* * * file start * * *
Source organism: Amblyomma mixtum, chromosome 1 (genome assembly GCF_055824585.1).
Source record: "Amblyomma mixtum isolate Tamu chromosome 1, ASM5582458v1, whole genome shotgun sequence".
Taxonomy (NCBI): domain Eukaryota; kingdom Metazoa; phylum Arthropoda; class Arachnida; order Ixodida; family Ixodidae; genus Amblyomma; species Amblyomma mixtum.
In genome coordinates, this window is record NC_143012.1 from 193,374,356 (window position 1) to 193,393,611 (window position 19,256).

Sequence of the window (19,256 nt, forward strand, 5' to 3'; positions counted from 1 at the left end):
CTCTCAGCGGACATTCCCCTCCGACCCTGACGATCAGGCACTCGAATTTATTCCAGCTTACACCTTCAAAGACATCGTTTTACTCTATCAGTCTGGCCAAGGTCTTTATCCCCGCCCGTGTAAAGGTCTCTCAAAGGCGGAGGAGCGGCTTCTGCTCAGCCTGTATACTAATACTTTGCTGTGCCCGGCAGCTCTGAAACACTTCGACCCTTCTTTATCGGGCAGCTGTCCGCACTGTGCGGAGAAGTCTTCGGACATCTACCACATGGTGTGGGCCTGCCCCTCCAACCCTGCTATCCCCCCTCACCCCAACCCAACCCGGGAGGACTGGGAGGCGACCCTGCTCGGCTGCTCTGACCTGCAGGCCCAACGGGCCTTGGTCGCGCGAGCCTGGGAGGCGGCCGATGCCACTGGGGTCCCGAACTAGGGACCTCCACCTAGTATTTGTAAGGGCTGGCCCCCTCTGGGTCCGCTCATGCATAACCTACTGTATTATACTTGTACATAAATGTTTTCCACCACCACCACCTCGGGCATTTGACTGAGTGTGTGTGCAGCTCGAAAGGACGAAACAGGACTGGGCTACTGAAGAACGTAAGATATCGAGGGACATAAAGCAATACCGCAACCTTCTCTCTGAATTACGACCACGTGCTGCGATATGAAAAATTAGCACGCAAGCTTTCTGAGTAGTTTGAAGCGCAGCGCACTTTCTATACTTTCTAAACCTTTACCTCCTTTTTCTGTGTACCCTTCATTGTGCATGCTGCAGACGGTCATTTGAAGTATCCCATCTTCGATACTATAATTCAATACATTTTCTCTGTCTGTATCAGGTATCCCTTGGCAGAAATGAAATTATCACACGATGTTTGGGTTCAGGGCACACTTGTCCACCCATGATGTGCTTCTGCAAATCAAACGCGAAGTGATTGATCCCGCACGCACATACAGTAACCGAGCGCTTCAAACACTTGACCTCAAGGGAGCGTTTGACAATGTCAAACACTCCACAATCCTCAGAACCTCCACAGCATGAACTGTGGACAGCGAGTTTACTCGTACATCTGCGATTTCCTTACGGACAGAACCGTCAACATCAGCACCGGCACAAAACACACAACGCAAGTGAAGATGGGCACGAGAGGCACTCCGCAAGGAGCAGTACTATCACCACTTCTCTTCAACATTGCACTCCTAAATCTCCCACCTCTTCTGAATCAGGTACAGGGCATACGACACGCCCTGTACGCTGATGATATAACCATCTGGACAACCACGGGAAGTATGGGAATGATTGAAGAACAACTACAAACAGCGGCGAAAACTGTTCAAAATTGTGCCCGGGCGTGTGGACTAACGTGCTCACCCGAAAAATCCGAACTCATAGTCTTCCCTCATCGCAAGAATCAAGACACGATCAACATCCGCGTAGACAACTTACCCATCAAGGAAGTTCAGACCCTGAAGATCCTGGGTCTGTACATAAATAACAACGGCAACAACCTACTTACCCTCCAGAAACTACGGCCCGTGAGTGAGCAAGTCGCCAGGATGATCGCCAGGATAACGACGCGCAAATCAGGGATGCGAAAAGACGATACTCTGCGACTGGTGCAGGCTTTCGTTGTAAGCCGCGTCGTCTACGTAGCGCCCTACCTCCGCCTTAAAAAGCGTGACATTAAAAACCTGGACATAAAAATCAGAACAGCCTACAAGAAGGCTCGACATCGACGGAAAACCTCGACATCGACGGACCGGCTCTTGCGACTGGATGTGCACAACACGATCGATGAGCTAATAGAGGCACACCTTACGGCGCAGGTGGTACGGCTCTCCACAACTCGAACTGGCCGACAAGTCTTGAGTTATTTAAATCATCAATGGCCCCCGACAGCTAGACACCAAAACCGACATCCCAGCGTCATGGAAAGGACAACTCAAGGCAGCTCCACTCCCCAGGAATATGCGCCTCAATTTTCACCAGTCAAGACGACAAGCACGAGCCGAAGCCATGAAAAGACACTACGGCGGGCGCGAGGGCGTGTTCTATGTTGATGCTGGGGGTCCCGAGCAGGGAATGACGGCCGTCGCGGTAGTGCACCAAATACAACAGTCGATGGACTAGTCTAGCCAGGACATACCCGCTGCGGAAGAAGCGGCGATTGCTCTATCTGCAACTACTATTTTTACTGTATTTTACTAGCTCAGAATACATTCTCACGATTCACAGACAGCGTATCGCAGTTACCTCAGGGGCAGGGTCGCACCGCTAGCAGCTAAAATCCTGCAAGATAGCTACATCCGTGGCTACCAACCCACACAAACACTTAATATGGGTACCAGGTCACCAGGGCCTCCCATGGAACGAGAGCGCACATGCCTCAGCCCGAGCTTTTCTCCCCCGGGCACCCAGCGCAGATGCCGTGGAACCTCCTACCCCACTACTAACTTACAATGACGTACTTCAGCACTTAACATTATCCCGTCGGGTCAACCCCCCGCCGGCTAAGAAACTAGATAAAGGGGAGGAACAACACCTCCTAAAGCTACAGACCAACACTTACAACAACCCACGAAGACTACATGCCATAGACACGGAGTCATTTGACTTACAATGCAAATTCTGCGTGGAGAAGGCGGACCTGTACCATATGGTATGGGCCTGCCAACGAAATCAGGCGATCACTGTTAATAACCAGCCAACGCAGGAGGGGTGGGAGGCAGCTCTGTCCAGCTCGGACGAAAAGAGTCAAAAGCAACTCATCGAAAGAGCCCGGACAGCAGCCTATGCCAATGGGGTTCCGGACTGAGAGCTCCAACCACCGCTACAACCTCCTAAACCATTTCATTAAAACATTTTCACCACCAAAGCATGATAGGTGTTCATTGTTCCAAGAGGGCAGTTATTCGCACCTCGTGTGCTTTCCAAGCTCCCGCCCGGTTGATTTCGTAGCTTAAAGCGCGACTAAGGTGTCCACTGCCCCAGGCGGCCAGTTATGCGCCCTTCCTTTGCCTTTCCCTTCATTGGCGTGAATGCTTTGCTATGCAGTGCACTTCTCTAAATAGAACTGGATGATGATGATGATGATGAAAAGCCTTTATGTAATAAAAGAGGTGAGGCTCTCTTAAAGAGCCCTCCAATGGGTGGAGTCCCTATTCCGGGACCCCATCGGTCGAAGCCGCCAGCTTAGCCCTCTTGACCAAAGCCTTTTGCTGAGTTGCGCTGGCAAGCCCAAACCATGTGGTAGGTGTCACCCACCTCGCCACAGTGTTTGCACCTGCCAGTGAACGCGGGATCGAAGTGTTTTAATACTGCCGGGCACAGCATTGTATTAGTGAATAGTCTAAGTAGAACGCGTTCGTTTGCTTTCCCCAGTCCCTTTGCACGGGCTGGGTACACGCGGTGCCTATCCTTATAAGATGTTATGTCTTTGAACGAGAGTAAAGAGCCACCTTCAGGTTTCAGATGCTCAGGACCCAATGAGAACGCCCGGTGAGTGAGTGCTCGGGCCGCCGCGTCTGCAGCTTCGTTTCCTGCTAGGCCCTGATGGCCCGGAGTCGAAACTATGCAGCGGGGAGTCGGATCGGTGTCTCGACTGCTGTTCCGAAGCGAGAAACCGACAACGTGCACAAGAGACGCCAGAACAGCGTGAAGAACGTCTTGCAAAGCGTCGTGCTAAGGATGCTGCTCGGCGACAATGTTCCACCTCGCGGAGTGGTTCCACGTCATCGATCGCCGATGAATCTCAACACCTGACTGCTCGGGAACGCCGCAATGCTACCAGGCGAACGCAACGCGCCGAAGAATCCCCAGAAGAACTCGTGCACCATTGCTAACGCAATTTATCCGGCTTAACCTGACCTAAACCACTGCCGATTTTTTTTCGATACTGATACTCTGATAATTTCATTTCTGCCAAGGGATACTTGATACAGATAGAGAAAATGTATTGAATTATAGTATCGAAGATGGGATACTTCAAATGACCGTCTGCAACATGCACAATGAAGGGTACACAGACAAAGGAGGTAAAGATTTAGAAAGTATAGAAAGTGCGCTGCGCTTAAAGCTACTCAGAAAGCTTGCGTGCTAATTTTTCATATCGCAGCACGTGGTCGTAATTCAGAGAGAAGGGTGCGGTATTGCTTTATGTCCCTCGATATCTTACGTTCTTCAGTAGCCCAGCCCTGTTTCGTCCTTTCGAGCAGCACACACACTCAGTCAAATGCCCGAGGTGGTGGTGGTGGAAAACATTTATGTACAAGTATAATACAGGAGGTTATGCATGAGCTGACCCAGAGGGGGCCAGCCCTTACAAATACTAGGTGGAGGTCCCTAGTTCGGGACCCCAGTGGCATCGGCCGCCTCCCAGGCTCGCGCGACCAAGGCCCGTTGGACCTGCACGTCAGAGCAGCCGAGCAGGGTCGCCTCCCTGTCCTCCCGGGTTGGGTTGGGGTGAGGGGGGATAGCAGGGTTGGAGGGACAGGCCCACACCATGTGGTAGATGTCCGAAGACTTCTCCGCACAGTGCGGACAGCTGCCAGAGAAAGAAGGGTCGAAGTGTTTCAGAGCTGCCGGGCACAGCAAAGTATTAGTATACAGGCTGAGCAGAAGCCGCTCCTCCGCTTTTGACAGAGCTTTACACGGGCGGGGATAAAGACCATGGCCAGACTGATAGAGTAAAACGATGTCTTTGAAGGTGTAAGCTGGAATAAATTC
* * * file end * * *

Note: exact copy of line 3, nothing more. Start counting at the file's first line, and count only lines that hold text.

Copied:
Taxonomy (NCBI): domain Eukaryota; kingdom Metazoa; phylum Arthropoda; class Arachnida; order Ixodida; family Ixodidae; genus Amblyomma; species Amblyomma mixtum.